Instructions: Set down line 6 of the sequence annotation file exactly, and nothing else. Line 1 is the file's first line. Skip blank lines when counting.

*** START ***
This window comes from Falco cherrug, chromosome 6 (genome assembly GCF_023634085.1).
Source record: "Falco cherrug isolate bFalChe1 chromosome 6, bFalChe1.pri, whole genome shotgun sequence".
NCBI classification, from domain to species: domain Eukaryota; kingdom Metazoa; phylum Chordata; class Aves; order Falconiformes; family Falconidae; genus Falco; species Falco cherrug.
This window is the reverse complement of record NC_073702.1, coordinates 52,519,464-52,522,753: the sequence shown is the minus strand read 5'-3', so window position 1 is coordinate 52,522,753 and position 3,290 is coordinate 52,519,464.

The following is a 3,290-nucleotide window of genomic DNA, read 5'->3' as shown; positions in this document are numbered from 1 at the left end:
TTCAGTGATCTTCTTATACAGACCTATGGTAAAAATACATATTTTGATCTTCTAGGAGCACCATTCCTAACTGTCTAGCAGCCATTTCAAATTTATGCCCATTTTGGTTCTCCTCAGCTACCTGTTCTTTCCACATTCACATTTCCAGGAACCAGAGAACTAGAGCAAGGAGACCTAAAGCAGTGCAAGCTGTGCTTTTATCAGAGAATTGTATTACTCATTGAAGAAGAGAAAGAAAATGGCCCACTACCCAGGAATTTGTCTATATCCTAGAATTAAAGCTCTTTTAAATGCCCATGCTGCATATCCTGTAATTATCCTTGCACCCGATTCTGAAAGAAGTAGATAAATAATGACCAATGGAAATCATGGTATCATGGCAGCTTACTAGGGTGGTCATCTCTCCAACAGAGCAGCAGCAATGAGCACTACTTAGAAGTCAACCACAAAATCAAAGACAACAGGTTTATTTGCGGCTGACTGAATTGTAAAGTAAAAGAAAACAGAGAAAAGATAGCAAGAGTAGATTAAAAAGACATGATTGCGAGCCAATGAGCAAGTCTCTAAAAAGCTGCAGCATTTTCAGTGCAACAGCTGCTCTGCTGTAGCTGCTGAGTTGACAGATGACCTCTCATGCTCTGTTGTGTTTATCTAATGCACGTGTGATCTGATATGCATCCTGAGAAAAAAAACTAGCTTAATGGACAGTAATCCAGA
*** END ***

TTCAGTGATCTTCTTATACAGACCTATGGTAAAAATACATATTTTGATCTTCTAGGAGCACCATTCCTAACTGTCTAGCAGCCATTTCAAATTTATGCCCATTTTGGTTCTCCTCAGCTACCTGTTCTTTCCACATTCACATTTCCAGGAACCAGAGAACTAGAGCAAGGAGACCTAAAGCAGTGCAAGCTGTGCTTTTATCAGAGAATTGTATTACTCATTGAAGAAGAGAAAGAAAATGGCCCACTACCCAGGAATTTGTCTATATCCTAGAATTAAAGCTCTTTTAAATGCCCATGCTGCATATCCTGTAATTATCCTTGCACCCGATTCTGAAAGAAGTAGATAAATAATGACCAATGGAAATCATGGTATCATGGCAGCTTACTAGGGTGGTCATCTCTCCAACAGAGCAGCAGCAATGAGCACTACTTAGAAGTCAACCACAAAATCAAAGACAACAGGTTTATTTGCGGCTGACTGAATTGTAAAGTAAAAGAAAACAGAGAAAAGATAGCAAGAGTAGATTAAAAAGACATGATTGCGAGCCAATGAGCAAGTCTCTAAAAAGCTGCAGCATTTTCAGTGCAACAGCTGCTCTGCTGTAGCTGCTGAGTTGACAGATGACCTCTCATGCTCTGTTGTGTTTATCTAATGCACGTGTGATCTGATATGCATCCTGAGAAAAAAAACTAGCTTAATGGACAGTAATCCAGA